As if data breaches and identity theft weren’t bad enough, over the past year there has been a marked increase in a vicious threat called Ransomware. Many malware attacks are stealthy, where a criminal silently grabs your passwords, credit card or other valuable information without your knowledge. Ransomware attacks are very different in that they blatantly destroy all your information and then demand a ransom to get it back. This nefarious software is known by names like Cryptolocker or Cyptowall and has been highly effective at bypassing defenses.
The malware generally gains access on a single PC via an infected email or website and immediately infiltrates all the data in your firm. Once the PC is infected, the malware silently and immediately searches for all information on your network and begins encrypting it with a very strong encryption key. Once the ransomware has locked up your information, the infected PC pops up a screen providing instructions on how to pay the ransom. The ransom might start out at 1 bitcoin (currently worth about $290) and increase to 10 bitcoins if not paid within 72 hours. The extortion is generally made in bitcoins since it is a theoretically untraceable cryptocurrency.
Pay the ransom and you might receive the decryption key and get your files back. Cross your fingers that the crooks deliver and that the FBI hasn’t already blocked the link to the encryption key. Of course, nobody is advocating paying extortion. If you have been hit, the more reliable and morally responsible action is to recover from backup. We should not reward and encourage cyber terrorist criminals.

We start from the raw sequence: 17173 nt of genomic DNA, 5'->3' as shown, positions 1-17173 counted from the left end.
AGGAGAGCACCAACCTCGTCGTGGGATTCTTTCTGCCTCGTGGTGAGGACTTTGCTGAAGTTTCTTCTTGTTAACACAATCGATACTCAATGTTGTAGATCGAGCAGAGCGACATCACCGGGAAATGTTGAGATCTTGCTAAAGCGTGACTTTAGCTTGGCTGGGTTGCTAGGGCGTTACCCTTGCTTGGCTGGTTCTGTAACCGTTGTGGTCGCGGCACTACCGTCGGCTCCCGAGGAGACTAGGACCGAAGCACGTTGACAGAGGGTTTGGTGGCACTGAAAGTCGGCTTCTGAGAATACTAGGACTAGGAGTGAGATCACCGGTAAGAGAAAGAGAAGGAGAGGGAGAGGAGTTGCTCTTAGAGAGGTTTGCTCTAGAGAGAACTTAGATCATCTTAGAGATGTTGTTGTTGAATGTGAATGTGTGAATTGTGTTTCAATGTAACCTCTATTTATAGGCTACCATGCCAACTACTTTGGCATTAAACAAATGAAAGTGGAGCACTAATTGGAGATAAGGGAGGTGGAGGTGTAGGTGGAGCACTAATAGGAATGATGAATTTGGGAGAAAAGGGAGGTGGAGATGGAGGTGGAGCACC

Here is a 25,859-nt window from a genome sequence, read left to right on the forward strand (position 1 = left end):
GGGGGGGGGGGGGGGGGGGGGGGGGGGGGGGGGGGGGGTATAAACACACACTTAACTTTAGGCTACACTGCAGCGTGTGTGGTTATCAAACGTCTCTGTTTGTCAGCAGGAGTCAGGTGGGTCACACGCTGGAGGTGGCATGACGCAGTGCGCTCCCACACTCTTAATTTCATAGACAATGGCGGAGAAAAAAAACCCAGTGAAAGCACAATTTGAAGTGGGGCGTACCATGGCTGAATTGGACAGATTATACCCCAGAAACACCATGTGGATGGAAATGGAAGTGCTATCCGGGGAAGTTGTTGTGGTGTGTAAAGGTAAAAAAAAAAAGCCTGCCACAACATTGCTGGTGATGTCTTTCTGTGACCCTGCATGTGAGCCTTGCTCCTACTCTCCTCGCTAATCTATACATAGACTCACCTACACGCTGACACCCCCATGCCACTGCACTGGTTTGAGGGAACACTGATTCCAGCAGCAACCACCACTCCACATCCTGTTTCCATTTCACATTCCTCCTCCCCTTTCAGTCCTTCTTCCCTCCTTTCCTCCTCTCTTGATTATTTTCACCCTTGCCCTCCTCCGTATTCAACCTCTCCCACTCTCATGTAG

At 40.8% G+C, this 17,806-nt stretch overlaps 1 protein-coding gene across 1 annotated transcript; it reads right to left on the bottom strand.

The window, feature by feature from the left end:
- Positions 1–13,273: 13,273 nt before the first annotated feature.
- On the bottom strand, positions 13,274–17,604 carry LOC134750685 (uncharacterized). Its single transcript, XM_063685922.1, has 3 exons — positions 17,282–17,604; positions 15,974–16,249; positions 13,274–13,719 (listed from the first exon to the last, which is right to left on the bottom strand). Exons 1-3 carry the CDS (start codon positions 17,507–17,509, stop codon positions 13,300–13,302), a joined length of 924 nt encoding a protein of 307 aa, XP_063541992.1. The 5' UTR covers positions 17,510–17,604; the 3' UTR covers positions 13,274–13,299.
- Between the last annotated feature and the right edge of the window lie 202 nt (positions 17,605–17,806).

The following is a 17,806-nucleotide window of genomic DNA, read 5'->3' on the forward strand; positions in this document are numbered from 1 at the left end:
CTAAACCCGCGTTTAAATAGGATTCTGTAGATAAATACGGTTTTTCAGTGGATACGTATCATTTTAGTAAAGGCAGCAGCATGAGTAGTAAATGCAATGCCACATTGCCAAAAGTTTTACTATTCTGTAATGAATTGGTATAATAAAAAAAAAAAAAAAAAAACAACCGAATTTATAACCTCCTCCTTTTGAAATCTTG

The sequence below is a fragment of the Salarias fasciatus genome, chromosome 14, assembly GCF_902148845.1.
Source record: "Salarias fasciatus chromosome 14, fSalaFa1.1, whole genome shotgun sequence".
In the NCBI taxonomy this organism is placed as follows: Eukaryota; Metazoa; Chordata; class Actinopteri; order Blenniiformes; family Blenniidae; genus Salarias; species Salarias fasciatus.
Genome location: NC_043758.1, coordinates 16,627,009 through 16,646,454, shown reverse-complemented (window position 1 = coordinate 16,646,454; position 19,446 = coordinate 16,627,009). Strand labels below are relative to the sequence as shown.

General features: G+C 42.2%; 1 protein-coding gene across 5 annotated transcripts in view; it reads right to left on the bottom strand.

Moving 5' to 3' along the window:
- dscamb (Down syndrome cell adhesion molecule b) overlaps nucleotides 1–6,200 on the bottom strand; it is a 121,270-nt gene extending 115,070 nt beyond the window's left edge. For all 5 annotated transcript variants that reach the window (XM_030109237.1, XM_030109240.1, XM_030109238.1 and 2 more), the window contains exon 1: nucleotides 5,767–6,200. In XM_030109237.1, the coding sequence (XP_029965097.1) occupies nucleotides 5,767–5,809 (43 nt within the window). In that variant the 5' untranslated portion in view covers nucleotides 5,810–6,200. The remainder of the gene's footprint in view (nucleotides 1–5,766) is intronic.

Unfortunately, there have been reports even from law enforcement agencies, who (gulp) actually paid the ransom. Last November, Dickson County Sheriff ’s Department in Tennessee paid out $572 worth of bitcoin. The sheriff said his first reaction was “we are not going to be held hostage.” But, “once it was determined which records were involved and that they were crucial to … the operations of the sheriff ’s office and the citizens of this county…. I had no choice but to authorize to pay this.”
You don’t ever want to find yourself in this situation and there is no guarantee that paying the ransom will even work. Take proactive steps now to ensure you are adequately prepared. Monitoring and continually upgrading your defenses is essential.
A partial checklist of security items to review with your IT people are: commercial-grade network security (including expensive software subscriptions); intrusion prevention; malware endpoint protection; strong email filtering; patching (a frequent problem); strong password policies; policy and procedure enforcement; enforced automatic log-off; consider data loss prevention (DLP) software; no XP; no Office 2003; no Exchange 2003; no Server 2003.
Lastly, and most importantly, regularly review evidence of restore tests of your backups. In my assessments, I frequently find backups that have been silently failing or are incomplete. When a backup exclusion list gets audited, it’s often a rude awakening to see just what’s not being backed up. When you need to restore, you cannot afford to hear the word, oops.
Consider having an independent assessment of your security. This happens to be a practice area of my firm but there are many excellent companies that specialize in security assessments. A little attention to security now could prevent a big problem down the road.